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Digital Subscriptions > Women’s Running > October 2019 > Ultrarunning Slow motion

Ultrarunning Slow motion

Do you consider yourself a slow runner? The ultrarunning community is ready to welcome you to the family!

Words Stacey McGowan Holloway

Perceived speed, or the lack of it, is a huge barrier for some runners, to the point that it can stop them even starting.

With heart-breaking headlines of slow runners being mistreated at the Virgin London Marathon, to runners finishing within advertised cut-offs to find finish lines packed up and toilets locked, are race directors doing enough?

For women, this is compounded by the fact that on average we are slower than men. Women have written to the magazine to say they have entered races but then not turned up, as they didn’t feel they deserved to be there.

If you internet search the term ‘slow runner’ you will be met by coaching plans to make you faster or self-help articles telling you not to be so hard on yourself. However, there are a family of ultrarunners who will not tell you either. It is not us, the slow runners, who need to change.

Further, not faster

An ultramarathon is by definition any distance longer than 26.2miles. In general, the shortest ultramarathon is 31 miles (50km), but they can exceed 100 miles. The longest certified ultramarathon is the Self- Transcendence 3100 Mile Race in New York. This takes place over 52 days running around a 0.55-mile street block – that’s 5,649 laps! Despite the seemingly extraordinary distances, these races attract a full variety of seemingly ordinary runners, from the young and old, slow and fast, and of all body shapes.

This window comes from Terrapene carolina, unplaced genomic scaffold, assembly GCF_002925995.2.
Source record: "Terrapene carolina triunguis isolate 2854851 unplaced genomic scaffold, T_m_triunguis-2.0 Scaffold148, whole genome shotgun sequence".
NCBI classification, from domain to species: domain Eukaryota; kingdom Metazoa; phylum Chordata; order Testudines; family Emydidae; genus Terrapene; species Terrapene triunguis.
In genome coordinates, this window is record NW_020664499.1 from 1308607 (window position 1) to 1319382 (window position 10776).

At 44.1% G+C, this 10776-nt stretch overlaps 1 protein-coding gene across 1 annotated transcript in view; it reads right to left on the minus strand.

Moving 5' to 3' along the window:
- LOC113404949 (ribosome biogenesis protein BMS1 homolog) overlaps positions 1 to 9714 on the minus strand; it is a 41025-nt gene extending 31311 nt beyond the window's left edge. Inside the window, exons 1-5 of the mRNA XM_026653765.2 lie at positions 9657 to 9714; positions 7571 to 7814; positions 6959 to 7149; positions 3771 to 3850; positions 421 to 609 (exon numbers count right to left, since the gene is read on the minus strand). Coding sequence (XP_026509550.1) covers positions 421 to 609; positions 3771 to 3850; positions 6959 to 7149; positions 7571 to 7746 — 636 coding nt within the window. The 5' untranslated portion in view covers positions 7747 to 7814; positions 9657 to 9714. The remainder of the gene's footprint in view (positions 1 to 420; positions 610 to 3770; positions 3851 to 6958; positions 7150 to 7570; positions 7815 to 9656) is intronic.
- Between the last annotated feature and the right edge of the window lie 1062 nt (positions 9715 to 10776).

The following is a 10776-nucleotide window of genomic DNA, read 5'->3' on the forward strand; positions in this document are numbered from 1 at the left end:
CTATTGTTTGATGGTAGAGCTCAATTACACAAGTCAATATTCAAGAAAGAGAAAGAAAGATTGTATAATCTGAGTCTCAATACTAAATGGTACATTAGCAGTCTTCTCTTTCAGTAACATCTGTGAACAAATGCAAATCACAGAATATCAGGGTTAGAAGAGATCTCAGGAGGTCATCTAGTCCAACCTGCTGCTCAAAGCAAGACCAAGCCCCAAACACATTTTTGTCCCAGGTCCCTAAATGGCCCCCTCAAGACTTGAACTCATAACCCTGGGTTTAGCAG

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About Women’s Running

Women’s Running is leaping into autumn with a new passion with the November issue. We uncover the best way to keep your running mojo fresh: pick a goal – any goal – and work towards it. From running a race to building strength, we unpick the best way to keep your feet on the path. We also embrace ultrarunning that anyone can do: slow ultrarunning! Cutting your speed is a filthy concept in other publications, but for us it’s a secret weapon in running further and longer than ever before. We talk to warrior Lowri Morgan who has a few ultramarathons under her belt, including the 350-mile Arctic Ultra (we didn’t ask how slow she ran, but she was the last person standing). Plus, we review all the latest shoes, the best running bras, jackets and reflective clothing for these shorter days. We also take a fond look at the incredible Flo-Jo: the passion, the fashion and the talent of a legendary runner.